4

Shortly thereafter Vallerie retired from the Air Force. While his desk was vacant, Hill rifled through it and removed the Vallerie files concerning him. Appellant used these files to conduct depositions of several of his supervisors and later returned the files to the Air Force.

5

The District Court dismissed the claim against supervisor Vallerie, holding that it did not have jurisdiction over Vallerie, a resident of New Mexico, because of his lack of contacts with the District of Columbia. In addition, the court refused to allow Hill to amend his complaint to seek injunctive relief to prevent the Air Force from terminating him for removing the documents from Vallerie's desk. Finally, the District Court granted the government's motion for summary judgment and dismissed the remaining claims in their entirety.

6

Hill first challenges the District Court's determination that the records in this case do not constitute "agency records" within the meaning of FOIA. We find it unnecessary to reach this issue, however, because we conclude that the District Court properly held that, even if these records were subject to FOIA, the Air Force has complied with the mandate of that statute. As the District Court noted, Hill has already gained access to the Vallerie records and his claim in this respect is consequently moot. As to the remaining portion of his request, we agree with the District Court that the agency's search was reasonable and thus consistent with the demands of FOIA.2 Consequently, we affirm the District Court's holding that Hill's FOIA claims are moot or unavailing.3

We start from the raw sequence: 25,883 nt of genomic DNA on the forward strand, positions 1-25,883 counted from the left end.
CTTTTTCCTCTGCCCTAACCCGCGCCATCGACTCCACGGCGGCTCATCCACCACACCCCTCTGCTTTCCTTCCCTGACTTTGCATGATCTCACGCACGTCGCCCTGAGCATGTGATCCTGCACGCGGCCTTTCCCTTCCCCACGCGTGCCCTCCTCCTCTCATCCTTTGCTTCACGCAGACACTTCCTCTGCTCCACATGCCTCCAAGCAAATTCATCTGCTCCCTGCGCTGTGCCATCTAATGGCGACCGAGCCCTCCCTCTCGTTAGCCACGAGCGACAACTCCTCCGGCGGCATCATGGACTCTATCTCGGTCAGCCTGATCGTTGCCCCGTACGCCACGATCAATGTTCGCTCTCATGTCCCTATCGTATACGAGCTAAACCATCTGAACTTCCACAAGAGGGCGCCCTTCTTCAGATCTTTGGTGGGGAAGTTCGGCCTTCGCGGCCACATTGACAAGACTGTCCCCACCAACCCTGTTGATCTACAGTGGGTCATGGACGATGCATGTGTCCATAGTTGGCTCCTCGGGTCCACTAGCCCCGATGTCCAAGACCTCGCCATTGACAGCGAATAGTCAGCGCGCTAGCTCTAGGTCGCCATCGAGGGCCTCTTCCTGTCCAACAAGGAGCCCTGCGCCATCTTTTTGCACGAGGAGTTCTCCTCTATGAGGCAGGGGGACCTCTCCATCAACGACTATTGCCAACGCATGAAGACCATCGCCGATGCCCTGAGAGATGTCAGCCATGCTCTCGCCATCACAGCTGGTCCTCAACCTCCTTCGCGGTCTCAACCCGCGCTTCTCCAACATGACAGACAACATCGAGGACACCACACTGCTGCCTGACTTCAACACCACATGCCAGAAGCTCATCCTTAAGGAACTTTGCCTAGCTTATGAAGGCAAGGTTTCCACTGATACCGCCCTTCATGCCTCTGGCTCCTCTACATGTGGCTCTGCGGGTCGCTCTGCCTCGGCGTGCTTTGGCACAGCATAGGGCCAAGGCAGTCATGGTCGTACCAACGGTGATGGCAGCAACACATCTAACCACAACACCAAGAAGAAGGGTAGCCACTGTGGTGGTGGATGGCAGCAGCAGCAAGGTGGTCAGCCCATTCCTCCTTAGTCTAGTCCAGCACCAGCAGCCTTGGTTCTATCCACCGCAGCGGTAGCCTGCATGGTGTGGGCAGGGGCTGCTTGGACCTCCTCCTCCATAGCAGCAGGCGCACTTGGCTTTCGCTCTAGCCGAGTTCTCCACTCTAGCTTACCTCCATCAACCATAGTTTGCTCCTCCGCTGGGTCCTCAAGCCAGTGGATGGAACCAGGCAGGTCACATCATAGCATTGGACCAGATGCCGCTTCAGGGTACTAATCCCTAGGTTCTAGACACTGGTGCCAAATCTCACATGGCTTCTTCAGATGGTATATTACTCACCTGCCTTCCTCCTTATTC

7

Appellant similarly challenges the District Court's determination that the Vallerie records are not "agency records" within the meaning of the Privacy Act. Again we find it unnecessary to reach this issue. Even if these records do constitute agency records within the meaning of the Privacy Act, appellant failed to exhaust his administrative remedies prior to bringing his amendment claims and has proffered insufficient evidence to support his damages claim.4

Advertisement
view counter
8

Appellant seeks to have his records amended, claiming that they are inaccurate. A Privacy Act plaintiff, however, must exhaust his or her administrative remedies prior to bringing an amendment suit. 5 U.S.C. Sec. 552a(g)(1)(A). See Nagel v. U.S. Dep't of Health, Education & Welfare, 725 F.2d 1438, 1441 (D.C.Cir.1984). Thus a party challenging the accuracy of an agency's records must first present the claim to the agency and allow the agency to consider whether the records should be amended. In this case appellant filed the suit and then obtained access to the documents, but never asked the agency to make any specific amendments to his records. Because he has failed to exhaust his administrative remedies, his amendment claims in federal court are premature.

9